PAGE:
How tiny is tiny?

Sputnik and its mama
Source: science magazine

“So, naturalists observe, a flea
 hath smaller fleas that on him prey; 
and these have smaller still to bite ‘em;
 and so proceed ad infinitum.”
-Jonathan Swift.

Viruses are usually 20 to 300 nm. That is as tiny as we- an average human being are to the Earth. We are affected by viral fever. We all know that bacteria live in our body at places like the skin, gut etc. Bacteria can be infected with bacteriophages. This has been known to us from a long time now. We now have evidence that viruses also can get infected by smaller viruses.

Two researchers named Chritelle and Bernard la scola found a a giant virus infecting an amoeba cell and also another smaller virus that affects cells infecte by viruses only. They named this small virus after the Russian word Sputnik meaning ‘fellow traveller’. The duo found Sputnik once in 2008 and again now in 2012 in the eye of a women complaining of itching of eyes. To readers with keen interest in this virus, here is the link to the paper: Sputnik resides in large viruses called ‘mamaviruses’ that usually invade amoeba cells. These mamviruses make large repositories by replicating themselves. Sputnik conquers these repositories and uses their machinery to replicate itself. This is what I call a ‘smart virus’.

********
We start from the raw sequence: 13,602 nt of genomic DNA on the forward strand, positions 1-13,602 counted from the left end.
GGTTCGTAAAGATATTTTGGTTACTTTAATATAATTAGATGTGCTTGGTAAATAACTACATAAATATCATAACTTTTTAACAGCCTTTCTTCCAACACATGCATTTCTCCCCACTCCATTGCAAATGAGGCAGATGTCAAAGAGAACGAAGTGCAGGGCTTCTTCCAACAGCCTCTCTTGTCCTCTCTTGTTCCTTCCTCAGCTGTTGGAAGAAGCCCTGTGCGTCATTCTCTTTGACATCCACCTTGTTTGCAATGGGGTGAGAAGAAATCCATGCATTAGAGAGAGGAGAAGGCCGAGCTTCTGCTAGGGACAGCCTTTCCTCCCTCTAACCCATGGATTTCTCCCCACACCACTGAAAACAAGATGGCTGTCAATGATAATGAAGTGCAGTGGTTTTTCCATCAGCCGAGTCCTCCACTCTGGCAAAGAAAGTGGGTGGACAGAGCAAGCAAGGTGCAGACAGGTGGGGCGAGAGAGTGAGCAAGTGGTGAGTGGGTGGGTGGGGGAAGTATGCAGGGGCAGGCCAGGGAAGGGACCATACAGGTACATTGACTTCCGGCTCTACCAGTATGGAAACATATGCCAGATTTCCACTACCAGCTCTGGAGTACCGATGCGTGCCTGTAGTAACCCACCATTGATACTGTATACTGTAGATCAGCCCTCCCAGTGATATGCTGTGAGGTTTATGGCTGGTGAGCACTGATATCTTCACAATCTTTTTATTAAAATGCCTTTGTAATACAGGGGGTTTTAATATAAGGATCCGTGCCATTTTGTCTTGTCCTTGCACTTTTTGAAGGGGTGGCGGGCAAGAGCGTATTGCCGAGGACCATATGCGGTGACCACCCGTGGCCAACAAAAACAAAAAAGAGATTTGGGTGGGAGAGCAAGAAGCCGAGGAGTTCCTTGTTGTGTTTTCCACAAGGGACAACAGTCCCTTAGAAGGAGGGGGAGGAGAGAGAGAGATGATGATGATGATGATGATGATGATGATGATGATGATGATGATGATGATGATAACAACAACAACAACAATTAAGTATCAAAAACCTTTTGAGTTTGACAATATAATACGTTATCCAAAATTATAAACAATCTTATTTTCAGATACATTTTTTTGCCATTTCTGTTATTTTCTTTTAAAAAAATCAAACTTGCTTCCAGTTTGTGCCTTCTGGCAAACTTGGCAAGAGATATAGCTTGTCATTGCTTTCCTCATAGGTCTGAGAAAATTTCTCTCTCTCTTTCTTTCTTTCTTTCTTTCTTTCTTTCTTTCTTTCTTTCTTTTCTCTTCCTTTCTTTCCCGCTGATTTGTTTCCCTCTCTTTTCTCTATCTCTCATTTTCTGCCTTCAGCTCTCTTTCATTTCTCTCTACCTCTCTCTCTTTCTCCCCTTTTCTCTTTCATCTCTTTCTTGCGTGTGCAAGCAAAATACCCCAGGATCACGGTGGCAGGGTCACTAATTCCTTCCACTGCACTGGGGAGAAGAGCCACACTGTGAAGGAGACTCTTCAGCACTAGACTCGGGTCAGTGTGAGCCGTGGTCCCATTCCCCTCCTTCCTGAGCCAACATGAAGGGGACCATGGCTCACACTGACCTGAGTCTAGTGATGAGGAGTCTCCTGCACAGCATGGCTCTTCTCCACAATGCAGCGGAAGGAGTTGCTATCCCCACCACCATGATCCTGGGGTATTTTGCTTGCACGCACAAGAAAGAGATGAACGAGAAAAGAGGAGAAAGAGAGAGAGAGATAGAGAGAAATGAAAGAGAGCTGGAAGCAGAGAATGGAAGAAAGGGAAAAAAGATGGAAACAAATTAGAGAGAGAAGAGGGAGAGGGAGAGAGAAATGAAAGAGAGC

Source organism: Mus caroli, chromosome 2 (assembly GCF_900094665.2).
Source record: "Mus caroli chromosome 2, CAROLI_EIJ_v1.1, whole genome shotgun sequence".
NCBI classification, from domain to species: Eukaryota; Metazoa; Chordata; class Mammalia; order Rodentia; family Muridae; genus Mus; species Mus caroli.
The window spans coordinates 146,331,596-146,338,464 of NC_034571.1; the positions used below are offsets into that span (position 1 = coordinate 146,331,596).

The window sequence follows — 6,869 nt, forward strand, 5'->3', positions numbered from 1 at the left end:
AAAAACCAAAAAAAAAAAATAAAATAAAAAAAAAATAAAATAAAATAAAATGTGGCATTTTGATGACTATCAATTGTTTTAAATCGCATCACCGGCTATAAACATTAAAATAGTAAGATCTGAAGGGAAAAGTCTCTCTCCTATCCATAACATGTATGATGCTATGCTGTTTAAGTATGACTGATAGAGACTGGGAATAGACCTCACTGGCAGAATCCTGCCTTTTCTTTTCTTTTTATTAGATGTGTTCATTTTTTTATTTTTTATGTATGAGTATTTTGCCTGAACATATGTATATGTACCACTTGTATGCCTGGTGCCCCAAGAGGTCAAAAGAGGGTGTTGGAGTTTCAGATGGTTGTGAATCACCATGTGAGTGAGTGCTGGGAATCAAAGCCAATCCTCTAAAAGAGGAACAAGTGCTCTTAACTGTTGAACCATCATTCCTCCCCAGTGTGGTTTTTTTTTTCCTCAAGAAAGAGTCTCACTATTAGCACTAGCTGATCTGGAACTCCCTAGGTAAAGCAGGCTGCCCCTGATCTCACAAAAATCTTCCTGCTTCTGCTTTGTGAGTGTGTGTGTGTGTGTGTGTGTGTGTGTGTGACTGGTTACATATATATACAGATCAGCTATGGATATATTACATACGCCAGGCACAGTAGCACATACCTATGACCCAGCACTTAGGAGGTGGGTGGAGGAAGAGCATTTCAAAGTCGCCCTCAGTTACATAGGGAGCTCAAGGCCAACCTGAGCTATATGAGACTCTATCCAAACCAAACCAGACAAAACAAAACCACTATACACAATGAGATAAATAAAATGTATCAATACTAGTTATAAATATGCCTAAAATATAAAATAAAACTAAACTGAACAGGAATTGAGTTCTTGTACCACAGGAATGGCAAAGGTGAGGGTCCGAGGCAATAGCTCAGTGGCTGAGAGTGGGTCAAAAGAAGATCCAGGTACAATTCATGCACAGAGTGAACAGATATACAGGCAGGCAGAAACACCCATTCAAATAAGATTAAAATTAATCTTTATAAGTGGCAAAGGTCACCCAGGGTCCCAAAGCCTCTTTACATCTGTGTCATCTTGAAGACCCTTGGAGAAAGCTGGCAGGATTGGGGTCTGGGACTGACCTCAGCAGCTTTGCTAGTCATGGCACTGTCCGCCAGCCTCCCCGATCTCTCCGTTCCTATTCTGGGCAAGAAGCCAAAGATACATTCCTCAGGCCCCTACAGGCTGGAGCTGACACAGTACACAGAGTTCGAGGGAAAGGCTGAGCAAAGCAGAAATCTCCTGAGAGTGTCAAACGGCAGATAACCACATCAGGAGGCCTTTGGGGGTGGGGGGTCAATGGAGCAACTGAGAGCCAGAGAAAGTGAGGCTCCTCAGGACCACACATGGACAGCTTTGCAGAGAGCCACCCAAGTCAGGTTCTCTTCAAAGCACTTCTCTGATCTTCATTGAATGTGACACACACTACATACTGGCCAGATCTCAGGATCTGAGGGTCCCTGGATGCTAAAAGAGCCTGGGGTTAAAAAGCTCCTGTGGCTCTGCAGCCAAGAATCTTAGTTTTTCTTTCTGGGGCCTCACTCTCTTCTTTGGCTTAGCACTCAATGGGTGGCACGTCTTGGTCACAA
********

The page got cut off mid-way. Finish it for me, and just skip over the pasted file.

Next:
There was a recent discovery of this virus in Antarctica lakes. This virus is particularly of interest to researchers because it is related genetically to three other viruses ergo contradicting the evolution of cells. More information can be found in this article:

We have been battling the issue of whether viruses are alive or not since they were discovered. Now we have evidence suggesting that they can be infected by other creatures. Are viruses indeed alive? Does it solve the question?

2 Responses to “How tiny is tiny?”

  1. Neha Patil says:

    I am unsure of whether viruses are alive or not. There is a lot of debate about it. Both sides make a fair argument.

  2. Natalia Chodelski says:

    I think viruses are alive, but not necessarily the same sort of alive as say a mammal is. How fascinating…..a mamavirus!